Rabbi Yechiel Spero, in one of his many books, mentions that the word “mispar” in mispar shemos (the counting of the various members of Bnai Yisrael at the beginning of Sefer Bamidbar, and other places in the Torah) literally means numbers. However, from the same shoresh comes the word sapir, a sapphire, something that is shining. Each person has the ability and responsibility to shine. One of the best ways for us to do that is through another one of Hashem’s most treasured items: His Torah.
Over the last few years, there has been a delegation from the Archdiocese of New York that comes to visit Yeshiva University. They’re shown the various batei midrash, bustling with young men learning together. One time, a member of this cohort approached one student as he was returning his sefarim to their place before he went to lunch and asked him what his career aspirations were. The student responded to them that he wanted to be a doctor, to which the member of the group responded with a puzzled look. One of the cardinals said to him, you’ve just been poring over volumes of Talmud and Jewish law for three hours, as you apparently do every morning. Wouldn’t this time be better spent researching various scientific topics or reading medical journals? The student looked back at them and said, that’s what I want to do with my life, but this – This is my life. This is who I am. It’s ingrained in every fiber of my being.
The responsibility of the Jewish people to learn Torah is not just for those who choose to sit in beis medrash all day. The call of the Torah is one that can and should be answered by each and every one of us. The numbers are not important. It doesn’t matter whether or not you learn an sefer or a daf of gemara or a pasuk per day. The process, the effort -that is what’s important.
We are mere hours away from Shavuos. What better way to celebrate the momentous occasion of receiving the Torah than by learning the Torah itself. Rabbi Shaul Alter, head of the Sfas Emes Yeshiva in Yerushalaim and son of the previous Gerrer Rebbe, notes an interesting point on the Torah reading for Shavuos. We read the Ten Commandments, arguably one of the most well-known passages in the entire Five Books of Moses. Rav Alter writes (Ibra D’Dasha, Parshas Yisro, p. 46) that some find it puzzling that the Aseres HaDibros are found in Parshas Yisro, a portion named after the father-in-law of Moses, the most widely known convert to the path of Hashem at the time. Rabbi Alter explains that this is no coincidence. The mere placement of these psukim in this parsha teaches us that just as Yisro, someone whose background at the time of Matan Torah may not have been as strong as other members of the Jewish people, was able to accept the Torah, so too all of us are able to do the same. The Torah is a vast entity, and when one weighs in their mind how many subsequent works have been written on the subject matter, delving into it can be a formidable task. This is precisely why we have the custom to stay up and learn Torah on Shavuos night. To delve deeply. It doesn’t matter what we learn or how much we learn. The important part is being mekabel the Torah, just as klal Yisrael did so many years ago. It is who we are, the lifeblood of the Jewish people.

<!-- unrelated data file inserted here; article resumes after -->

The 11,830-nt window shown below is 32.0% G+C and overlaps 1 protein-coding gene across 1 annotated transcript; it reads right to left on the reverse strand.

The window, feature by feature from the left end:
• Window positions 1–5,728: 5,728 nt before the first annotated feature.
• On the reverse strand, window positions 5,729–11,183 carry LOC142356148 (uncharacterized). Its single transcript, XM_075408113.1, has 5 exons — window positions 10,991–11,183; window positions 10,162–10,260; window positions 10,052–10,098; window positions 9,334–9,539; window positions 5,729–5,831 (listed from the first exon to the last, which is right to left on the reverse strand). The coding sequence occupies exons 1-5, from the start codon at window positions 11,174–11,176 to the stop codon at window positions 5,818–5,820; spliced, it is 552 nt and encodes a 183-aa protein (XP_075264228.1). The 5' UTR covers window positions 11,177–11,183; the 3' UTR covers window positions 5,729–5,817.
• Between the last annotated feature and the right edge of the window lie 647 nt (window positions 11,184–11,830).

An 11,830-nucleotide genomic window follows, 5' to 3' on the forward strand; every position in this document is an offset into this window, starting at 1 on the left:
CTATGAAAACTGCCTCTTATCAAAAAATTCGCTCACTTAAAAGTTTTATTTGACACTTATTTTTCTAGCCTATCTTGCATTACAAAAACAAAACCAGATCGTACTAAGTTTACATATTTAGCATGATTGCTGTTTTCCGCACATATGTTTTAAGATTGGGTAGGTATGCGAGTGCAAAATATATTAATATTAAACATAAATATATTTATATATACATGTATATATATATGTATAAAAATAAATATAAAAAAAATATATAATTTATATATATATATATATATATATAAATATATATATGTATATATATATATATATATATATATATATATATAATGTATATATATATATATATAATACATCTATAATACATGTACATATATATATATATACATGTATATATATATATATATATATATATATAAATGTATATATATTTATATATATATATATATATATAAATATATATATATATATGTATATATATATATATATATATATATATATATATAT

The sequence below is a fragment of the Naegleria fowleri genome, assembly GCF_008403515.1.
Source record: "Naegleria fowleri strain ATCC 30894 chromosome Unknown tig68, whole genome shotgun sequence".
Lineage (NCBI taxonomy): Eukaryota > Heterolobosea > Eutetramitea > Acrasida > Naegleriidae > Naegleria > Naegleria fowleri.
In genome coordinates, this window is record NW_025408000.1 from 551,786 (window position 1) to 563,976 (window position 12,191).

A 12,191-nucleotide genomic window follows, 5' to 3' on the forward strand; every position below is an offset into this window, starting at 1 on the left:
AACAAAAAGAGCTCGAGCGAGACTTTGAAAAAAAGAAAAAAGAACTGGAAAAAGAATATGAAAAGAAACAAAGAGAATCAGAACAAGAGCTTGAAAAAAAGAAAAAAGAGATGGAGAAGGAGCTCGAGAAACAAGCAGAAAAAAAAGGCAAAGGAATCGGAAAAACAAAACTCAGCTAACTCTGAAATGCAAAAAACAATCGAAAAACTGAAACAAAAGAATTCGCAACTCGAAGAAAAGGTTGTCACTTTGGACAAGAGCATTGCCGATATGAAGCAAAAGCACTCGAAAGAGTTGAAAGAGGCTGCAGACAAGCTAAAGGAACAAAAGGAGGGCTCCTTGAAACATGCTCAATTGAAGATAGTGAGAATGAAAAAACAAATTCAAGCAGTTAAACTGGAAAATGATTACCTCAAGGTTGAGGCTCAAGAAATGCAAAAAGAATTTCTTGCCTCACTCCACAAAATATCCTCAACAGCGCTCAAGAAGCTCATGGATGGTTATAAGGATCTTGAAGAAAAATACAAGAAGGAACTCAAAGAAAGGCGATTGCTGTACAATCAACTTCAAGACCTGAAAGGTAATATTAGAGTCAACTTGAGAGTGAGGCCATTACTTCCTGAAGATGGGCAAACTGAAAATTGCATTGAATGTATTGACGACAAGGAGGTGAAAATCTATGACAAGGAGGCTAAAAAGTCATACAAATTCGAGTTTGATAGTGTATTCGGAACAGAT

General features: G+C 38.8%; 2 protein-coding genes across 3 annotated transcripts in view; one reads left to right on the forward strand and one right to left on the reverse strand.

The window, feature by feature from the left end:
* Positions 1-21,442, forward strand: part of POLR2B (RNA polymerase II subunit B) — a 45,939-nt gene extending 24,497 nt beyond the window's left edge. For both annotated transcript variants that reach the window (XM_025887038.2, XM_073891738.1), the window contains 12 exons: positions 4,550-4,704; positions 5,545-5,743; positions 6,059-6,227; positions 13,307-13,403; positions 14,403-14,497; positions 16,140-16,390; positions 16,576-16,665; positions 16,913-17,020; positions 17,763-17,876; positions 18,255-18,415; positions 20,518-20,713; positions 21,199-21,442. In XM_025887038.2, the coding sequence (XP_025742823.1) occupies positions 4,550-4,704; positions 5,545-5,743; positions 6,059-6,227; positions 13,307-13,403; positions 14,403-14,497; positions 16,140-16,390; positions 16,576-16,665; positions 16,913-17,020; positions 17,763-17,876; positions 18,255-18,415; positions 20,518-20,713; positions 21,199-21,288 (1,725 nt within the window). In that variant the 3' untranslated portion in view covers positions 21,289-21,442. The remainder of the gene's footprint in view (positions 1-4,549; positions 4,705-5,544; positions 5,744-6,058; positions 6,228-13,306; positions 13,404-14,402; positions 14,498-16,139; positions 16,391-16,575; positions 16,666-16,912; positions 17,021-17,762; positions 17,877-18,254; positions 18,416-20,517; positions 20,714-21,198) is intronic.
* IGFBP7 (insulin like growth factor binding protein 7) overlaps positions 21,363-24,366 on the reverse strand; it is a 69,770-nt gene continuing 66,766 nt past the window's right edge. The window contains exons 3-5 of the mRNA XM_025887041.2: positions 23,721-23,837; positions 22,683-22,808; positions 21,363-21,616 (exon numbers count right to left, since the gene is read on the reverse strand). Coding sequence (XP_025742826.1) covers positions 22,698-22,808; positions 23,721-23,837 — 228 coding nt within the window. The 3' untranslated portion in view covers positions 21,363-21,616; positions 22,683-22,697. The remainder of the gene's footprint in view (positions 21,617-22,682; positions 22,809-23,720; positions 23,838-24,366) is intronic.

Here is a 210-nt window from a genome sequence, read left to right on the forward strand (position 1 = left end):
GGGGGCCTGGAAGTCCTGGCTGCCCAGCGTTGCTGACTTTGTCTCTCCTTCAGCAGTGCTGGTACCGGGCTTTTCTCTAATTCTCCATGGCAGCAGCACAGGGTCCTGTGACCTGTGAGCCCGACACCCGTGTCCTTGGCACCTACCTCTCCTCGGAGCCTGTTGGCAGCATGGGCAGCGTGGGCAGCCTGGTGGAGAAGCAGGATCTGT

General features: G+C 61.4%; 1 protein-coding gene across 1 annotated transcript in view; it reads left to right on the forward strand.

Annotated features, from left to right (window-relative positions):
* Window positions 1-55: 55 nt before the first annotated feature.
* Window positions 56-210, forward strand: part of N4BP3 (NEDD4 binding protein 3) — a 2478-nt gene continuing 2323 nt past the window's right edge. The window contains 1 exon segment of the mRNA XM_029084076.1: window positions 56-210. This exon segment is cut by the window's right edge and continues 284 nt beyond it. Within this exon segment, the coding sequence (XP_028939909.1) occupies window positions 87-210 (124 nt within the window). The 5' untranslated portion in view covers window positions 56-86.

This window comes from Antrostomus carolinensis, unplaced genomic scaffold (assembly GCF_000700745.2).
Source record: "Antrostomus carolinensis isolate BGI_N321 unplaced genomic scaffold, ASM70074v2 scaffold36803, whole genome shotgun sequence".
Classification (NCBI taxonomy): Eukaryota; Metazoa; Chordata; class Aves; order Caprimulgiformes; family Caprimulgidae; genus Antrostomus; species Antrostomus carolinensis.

May be we zoche to receive the Torah just as Bnai Yisrael did so many years ago, “k’ish echad belev echad”, as one singular people.